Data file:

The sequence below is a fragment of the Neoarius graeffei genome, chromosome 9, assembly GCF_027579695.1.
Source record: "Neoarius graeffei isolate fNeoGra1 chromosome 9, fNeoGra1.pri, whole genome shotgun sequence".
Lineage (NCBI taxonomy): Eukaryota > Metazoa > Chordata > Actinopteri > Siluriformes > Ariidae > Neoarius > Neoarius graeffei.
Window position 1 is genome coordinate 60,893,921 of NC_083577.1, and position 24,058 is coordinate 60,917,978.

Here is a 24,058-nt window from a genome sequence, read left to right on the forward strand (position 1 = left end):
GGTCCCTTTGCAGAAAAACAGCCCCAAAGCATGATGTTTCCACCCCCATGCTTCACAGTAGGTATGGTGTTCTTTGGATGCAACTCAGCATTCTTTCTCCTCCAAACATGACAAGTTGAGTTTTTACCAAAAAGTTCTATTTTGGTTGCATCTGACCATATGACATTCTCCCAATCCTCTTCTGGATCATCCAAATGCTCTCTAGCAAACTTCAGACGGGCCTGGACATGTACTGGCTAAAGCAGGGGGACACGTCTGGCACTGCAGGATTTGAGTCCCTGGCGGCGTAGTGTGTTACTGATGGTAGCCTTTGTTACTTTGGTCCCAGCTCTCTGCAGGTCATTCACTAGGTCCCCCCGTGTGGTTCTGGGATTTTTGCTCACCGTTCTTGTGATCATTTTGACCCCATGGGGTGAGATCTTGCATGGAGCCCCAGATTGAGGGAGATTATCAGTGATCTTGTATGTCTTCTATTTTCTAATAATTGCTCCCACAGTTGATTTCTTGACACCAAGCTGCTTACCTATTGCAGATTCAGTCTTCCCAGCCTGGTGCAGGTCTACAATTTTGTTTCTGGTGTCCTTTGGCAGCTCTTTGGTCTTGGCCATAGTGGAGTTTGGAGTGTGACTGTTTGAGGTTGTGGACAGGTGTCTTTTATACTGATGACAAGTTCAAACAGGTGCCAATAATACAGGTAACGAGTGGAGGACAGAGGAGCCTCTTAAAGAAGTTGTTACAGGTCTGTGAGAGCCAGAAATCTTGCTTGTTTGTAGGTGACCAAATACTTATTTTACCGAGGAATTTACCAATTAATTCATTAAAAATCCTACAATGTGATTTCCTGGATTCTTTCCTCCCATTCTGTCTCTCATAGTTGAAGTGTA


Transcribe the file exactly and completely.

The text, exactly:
The sequence below is a fragment of the Neoarius graeffei genome, chromosome 9, assembly GCF_027579695.1.
Source record: "Neoarius graeffei isolate fNeoGra1 chromosome 9, fNeoGra1.pri, whole genome shotgun sequence".
Lineage (NCBI taxonomy): Eukaryota > Metazoa > Chordata > Actinopteri > Siluriformes > Ariidae > Neoarius > Neoarius graeffei.
Window position 1 is genome coordinate 60,893,921 of NC_083577.1, and position 24,058 is coordinate 60,917,978.

Here is a 24,058-nt window from a genome sequence, read left to right on the forward strand (position 1 = left end):
GGTCCCTTTGCAGAAAAACAGCCCCAAAGCATGATGTTTCCACCCCCATGCTTCACAGTAGGTATGGTGTTCTTTGGATGCAACTCAGCATTCTTTCTCCTCCAAACATGACAAGTTGAGTTTTTACCAAAAAGTTCTATTTTGGTTGCATCTGACCATATGACATTCTCCCAATCCTCTTCTGGATCATCCAAATGCTCTCTAGCAAACTTCAGACGGGCCTGGACATGTACTGGCTAAAGCAGGGGGACACGTCTGGCACTGCAGGATTTGAGTCCCTGGCGGCGTAGTGTGTTACTGATGGTAGCCTTTGTTACTTTGGTCCCAGCTCTCTGCAGGTCATTCACTAGGTCCCCCCGTGTGGTTCTGGGATTTTTGCTCACCGTTCTTGTGATCATTTTGACCCCATGGGGTGAGATCTTGCATGGAGCCCCAGATTGAGGGAGATTATCAGTGATCTTGTATGTCTTCTATTTTCTAATAATTGCTCCCACAGTTGATTTCTTGACACCAAGCTGCTTACCTATTGCAGATTCAGTCTTCCCAGCCTGGTGCAGGTCTACAATTTTGTTTCTGGTGTCCTTTGGCAGCTCTTTGGTCTTGGCCATAGTGGAGTTTGGAGTGTGACTGTTTGAGGTTGTGGACAGGTGTCTTTTATACTGATGACAAGTTCAAACAGGTGCCAATAATACAGGTAACGAGTGGAGGACAGAGGAGCCTCTTAAAGAAGTTGTTACAGGTCTGTGAGAGCCAGAAATCTTGCTTGTTTGTAGGTGACCAAATACTTATTTTACCGAGGAATTTACCAATTAATTCATTAAAAATCCTACAATGTGATTTCCTGGATTCTTTCCTCCCATTCTGTCTCTCATAGTTGAAGTGTA